Mrg class G-protein-coupled receptors (GPCRs) are expressed exclusively in sensory neurons in the trigeminal and dorsal root ganglia. Pharmacological activation of Mrg proteins is capable of modulating sensory neuron activities and elicits nociceptive effects. In this study, we illustrate a control mechanism that allows the Runx1 runt domain transcription factor to generate compartmentalized expression of these sensory GPCRs. Expression of MrgA, MrgB, and MrgC subclasses is confined to an “A/B/C” neuronal compartment that expresses Runx1 transiently (or does not express Runx1), whereas MrgD expression is restricted to a “D” compartment with persistent Runx1 expression. Runx1 is initially required for the expression of all Mrg genes. However, during late development Runx1 becomes a repressor for MrgA/B/C genes. As a result, MrgA/B/C expression persists only in the Runx1− “A/B/C” compartment. In Δ446 mice, in which Runx1 lacks the C-terminal repression domain, expression of MrgA/B/C genes is dramatically expanded into the Runx1+ “D” compartment. MrgD expression, however, is resistant to Runx1-mediated repression in the “D” compartment. Therefore, the creation of Runx1+ and Runx1− compartments, in conjunction with different responses of Mrg genes to Runx1-mediated repression, results in the compartmentalized expression of MrgA/B/C versus MrgD genes. Within the MrgA/B/C compartment, MrgB4-expressing neurons innervate exclusively the hairy skin. Here we found that Smad4, a downstream component of bone morphological protein-mediated signaling, is required selectively for the expression of MrgB4. Our study suggests a new line of evidence that specification of sensory subtypes is established progressively during perinatal and postnatal development.
- Mrg class G-protein-coupled receptors
- nociceptive ion channels and receptors
- cell type specification
- dorsal root ganglia
The mouse genome encodes 50 Mrg (also named Mrgpr/SNSR) class G-protein-coupled receptors (GPCRs), 12 of which are expressed exclusively in the somatic sensory neurons located in the trigeminal ganglia and dorsal root ganglia (DRG) (Dong et al., 2001; Lembo et al., 2002; Choi and Lahn, 2003; Zylka et al., 2003; Zhang et al., 2005; Burstein et al., 2006). These Mrg genes are divided into four subclasses: A (MrgA1-A8), B (MrgB4 and B5), C (MrgC11), and D (MrgD) (Zylka et al., 2003; Zhang et al., 2005). In adult mice, these Mrg subclasses exhibit compartmentalized expression, as indicated by the nonoverlapping expression of MrgD with other Mrg genes (Dong et al., 2001; Zylka et al., 2003, 2005) (see below). Most interestingly, MrgD+ and MrgB4+ neurons innervate distinct peripheral targets, skin epidermis and the hairy skin, respectively (Zylka et al., 2005; Liu et al., 2007). Pharmacological activation of Mrg proteins is able to modulate neuronal activities and evoke painful responses (Grazzini et al., 2004; Cai et al., 2007; Crozier et al., 2007). However, how compartmentalized expression of Mrg genes is established during development is poorly understood.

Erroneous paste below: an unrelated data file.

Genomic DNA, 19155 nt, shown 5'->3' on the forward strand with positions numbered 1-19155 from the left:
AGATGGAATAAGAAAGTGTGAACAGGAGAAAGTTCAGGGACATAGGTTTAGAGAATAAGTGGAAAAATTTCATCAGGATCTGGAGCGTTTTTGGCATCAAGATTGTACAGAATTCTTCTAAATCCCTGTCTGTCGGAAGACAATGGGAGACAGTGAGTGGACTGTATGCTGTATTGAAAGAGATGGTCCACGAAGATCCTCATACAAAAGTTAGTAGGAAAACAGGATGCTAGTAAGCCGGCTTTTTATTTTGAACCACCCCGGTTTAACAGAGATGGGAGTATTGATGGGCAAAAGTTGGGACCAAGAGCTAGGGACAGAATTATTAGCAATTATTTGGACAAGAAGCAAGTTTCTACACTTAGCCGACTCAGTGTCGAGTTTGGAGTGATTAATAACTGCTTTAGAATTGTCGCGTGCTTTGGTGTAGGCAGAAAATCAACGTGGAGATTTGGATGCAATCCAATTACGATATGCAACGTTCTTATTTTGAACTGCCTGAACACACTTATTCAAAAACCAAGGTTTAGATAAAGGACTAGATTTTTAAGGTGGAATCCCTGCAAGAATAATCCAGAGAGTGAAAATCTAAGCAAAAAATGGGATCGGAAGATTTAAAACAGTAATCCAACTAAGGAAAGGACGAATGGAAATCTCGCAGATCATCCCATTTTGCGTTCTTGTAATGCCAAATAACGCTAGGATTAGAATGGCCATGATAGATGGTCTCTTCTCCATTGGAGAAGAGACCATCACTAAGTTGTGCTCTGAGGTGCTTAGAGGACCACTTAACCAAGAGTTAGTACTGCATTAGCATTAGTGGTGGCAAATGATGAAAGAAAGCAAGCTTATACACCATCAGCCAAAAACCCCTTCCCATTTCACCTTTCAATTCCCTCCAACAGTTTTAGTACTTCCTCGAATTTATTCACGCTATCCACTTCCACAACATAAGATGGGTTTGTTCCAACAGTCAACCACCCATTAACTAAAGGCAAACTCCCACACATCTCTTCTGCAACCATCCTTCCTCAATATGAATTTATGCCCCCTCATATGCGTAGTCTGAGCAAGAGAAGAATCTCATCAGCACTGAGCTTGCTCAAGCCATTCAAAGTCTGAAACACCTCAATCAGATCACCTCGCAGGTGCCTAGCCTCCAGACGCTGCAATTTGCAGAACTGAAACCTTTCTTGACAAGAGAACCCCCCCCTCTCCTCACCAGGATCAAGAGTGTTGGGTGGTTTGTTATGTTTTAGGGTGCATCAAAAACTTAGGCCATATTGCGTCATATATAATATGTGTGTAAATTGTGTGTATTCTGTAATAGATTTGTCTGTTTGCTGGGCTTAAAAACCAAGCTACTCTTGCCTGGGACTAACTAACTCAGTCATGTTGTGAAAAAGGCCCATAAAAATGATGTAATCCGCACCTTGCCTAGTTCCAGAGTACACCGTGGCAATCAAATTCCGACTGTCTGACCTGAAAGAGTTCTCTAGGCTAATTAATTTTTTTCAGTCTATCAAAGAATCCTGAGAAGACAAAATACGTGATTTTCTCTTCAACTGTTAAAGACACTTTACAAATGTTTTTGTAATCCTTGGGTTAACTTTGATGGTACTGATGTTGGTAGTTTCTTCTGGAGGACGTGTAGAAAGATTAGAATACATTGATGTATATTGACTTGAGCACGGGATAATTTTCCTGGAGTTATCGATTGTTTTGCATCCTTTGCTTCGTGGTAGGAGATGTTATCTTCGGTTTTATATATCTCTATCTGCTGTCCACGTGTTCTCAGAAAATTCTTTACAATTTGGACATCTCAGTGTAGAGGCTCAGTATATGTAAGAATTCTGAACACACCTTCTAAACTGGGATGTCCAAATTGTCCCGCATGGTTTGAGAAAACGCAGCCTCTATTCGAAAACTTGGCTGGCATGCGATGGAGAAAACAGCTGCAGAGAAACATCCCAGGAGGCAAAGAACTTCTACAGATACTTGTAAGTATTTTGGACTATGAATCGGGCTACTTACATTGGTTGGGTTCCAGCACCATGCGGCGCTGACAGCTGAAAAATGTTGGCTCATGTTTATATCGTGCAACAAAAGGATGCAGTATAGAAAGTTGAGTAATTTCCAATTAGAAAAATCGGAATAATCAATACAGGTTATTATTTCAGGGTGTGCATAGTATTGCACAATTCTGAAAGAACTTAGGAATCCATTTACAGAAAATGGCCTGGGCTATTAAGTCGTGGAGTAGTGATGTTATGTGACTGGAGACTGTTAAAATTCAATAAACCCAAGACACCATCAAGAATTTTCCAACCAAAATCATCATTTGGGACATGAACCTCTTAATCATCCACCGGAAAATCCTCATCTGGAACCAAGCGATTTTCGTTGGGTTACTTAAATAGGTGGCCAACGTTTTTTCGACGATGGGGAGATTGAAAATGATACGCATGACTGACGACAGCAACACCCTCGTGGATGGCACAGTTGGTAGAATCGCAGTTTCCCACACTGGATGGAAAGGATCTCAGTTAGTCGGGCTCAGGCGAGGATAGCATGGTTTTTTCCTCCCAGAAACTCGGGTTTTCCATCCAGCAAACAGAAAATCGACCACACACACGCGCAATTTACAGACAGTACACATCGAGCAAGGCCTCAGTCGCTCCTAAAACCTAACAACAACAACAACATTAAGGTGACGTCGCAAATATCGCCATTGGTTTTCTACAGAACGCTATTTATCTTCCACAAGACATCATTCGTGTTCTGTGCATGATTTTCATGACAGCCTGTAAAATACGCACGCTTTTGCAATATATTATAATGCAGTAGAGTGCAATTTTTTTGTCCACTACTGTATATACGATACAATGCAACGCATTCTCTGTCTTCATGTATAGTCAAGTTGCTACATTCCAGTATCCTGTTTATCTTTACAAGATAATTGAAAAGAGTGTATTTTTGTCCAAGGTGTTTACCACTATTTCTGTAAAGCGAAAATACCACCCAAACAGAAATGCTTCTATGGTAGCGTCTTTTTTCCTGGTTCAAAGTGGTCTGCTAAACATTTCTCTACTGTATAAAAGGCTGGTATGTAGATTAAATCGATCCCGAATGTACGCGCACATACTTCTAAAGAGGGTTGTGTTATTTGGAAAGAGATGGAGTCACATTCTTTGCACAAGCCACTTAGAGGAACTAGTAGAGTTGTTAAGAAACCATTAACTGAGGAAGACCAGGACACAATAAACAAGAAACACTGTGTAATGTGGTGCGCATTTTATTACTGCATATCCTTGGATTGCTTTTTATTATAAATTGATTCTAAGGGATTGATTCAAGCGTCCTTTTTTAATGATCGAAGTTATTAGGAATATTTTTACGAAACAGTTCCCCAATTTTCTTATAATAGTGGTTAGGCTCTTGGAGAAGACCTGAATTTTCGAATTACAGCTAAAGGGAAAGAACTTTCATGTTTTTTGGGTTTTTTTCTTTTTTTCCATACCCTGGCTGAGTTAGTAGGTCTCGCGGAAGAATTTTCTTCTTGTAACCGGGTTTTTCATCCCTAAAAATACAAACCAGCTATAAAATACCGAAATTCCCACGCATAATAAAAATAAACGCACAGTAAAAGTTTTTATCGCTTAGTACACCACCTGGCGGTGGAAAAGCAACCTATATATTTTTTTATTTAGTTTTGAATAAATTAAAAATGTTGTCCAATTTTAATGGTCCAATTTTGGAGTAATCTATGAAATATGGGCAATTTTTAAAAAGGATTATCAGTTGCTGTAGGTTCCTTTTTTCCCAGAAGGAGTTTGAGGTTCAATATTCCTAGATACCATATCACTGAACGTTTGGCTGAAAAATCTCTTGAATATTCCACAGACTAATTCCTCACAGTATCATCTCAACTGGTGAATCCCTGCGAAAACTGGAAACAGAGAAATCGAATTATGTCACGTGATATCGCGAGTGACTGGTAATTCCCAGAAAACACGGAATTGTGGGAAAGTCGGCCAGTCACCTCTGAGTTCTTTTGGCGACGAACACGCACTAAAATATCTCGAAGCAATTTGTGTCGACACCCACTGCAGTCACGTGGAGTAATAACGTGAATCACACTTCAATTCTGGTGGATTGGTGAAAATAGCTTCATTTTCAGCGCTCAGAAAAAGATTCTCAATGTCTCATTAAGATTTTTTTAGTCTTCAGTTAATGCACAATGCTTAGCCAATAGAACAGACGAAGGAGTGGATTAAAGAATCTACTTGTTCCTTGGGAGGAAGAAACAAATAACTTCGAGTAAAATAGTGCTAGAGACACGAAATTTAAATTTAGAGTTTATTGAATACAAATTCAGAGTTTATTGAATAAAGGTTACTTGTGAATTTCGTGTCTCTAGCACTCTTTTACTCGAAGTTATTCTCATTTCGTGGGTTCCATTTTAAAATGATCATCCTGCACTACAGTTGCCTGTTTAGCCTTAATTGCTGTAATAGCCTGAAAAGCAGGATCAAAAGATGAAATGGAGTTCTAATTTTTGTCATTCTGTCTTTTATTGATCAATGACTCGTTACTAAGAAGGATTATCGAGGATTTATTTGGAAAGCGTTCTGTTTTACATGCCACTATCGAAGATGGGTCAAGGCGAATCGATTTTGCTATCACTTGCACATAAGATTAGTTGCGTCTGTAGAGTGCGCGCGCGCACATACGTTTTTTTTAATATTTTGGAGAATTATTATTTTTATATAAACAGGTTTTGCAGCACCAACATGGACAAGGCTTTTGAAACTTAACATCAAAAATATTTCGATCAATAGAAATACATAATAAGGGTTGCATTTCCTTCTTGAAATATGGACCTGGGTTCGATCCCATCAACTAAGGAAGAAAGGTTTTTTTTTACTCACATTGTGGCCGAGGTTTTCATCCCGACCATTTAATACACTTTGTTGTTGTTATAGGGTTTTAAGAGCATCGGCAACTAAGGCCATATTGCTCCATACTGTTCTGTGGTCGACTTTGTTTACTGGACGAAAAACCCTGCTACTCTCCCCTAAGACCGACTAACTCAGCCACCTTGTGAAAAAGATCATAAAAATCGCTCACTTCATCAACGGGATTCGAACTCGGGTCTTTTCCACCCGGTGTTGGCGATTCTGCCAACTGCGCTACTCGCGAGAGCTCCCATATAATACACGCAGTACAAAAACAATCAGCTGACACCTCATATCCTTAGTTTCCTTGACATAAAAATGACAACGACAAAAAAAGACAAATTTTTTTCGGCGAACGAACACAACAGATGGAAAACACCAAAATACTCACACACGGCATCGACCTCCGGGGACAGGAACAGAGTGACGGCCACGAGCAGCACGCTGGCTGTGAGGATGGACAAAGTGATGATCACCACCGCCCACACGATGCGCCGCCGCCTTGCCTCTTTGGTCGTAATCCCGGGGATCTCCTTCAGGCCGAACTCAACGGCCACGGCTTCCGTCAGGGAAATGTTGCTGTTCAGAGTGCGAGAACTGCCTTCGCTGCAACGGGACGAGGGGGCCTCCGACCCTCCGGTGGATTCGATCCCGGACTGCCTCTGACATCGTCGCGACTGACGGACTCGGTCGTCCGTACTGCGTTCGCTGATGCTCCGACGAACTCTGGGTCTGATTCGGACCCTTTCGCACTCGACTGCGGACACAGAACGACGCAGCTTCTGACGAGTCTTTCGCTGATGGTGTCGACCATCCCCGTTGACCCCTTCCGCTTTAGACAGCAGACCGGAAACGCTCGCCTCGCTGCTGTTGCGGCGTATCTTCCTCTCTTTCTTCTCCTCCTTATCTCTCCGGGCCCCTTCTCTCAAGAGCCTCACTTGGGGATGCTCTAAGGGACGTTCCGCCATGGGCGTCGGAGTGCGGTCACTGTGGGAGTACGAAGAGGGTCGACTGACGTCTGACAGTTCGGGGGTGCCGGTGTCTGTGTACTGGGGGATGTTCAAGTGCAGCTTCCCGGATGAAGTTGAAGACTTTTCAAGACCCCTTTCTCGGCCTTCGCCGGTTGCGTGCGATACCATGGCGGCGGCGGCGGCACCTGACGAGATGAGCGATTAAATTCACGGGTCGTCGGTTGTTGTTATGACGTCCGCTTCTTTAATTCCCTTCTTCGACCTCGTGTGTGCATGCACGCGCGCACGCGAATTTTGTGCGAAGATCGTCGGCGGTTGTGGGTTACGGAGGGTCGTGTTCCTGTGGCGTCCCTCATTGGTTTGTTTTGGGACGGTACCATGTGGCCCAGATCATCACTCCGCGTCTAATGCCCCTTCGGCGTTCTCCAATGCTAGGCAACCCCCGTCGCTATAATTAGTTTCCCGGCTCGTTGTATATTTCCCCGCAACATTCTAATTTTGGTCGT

A series of recent studies has shown that the runt domain transcription factor Runx1 plays a pivotal role in controlling the development of sensory neurons, particularly those involved with nociception (Theriault et al., 2005; Chen et al., 2006; Kramer et al., 2006; Marmigere et al., 2006; Zhong et al., 2006; Woolf and Ma, 2007; Yoshikawa et al., 2007). Runx1 is initially expressed in most nociceptors (Levanon et al., 2002; Chen et al., 2006). Subsequently, Runx1 expression is extinguished in most peptidergic nociceptors (Chen et al., 2006), and persists primarily in nonpeptidergic nociceptors (Chen et al., 2006; Kramer et al., 2006). Genetic studies demonstrate that Runx1 is required for the expression of nearly two-dozen ion channels and receptors, including the whole family of Mrg genes (Chen et al., 2006) (see Fig. 1).
In this study, we will illustrate a control mechanism that allows Runx1 to establish compartmentalized expression for Mrg class sensory GPCRs. Accordingly, expression of MrgA, MrgB, and MrgC subclasses is confined to an “A/B/C” neuronal compartment that expresses Runx1 transiently (or does not express Runx1), whereas MrgD expression is restricted to a “D” compartment with persistent Runx1 expression.
Materials and Methods
The generation of Runx1 conditional mutant mice, Wnt1-Cre transgenic mice, Δ446 mice, Smad4 conditional null mice, MrgD-GFP mice and SNS-Cre transgenic mice has been described previously (Jiang et al., 2000; Yang et al., 2002; Agarwal et al., 2004; Nishimura et al., 2004; Growney et al., 2005; Zylka et al., 2005). The morning that vaginal plugs were observed was considered as E0.5. PCR-based genotyping for conditional null mice has been described previously (Chen et al., 2006). The following primers were used for the MrgD-GFP mutant allele, 5′-ATG GTG AGC AAG GGC GAG GAG-3′ and 5′-TCG CGC TTC TCG TTG GGG TCT TTG-3′; for the MrgD-GFP wild-type allele, 5′-ATG AAC TCC ACT CTT GAC AG-3′ and 5′-CAC TGG TGT TTG TTG GGA TG-3′; for the Δ446 mutant allele, 5′-TCG CTT TCA AGG TGG TGG CA-3′ and 5′-TCC GGA GCC GTT GAG AGT C-3′; and for the wild-type Runx1 allele, 5′-TGT CTC TGC ATC GCA GGA CT-3′ and 5′-TGT GCG TTC CAA GTC AGT TGT-3′.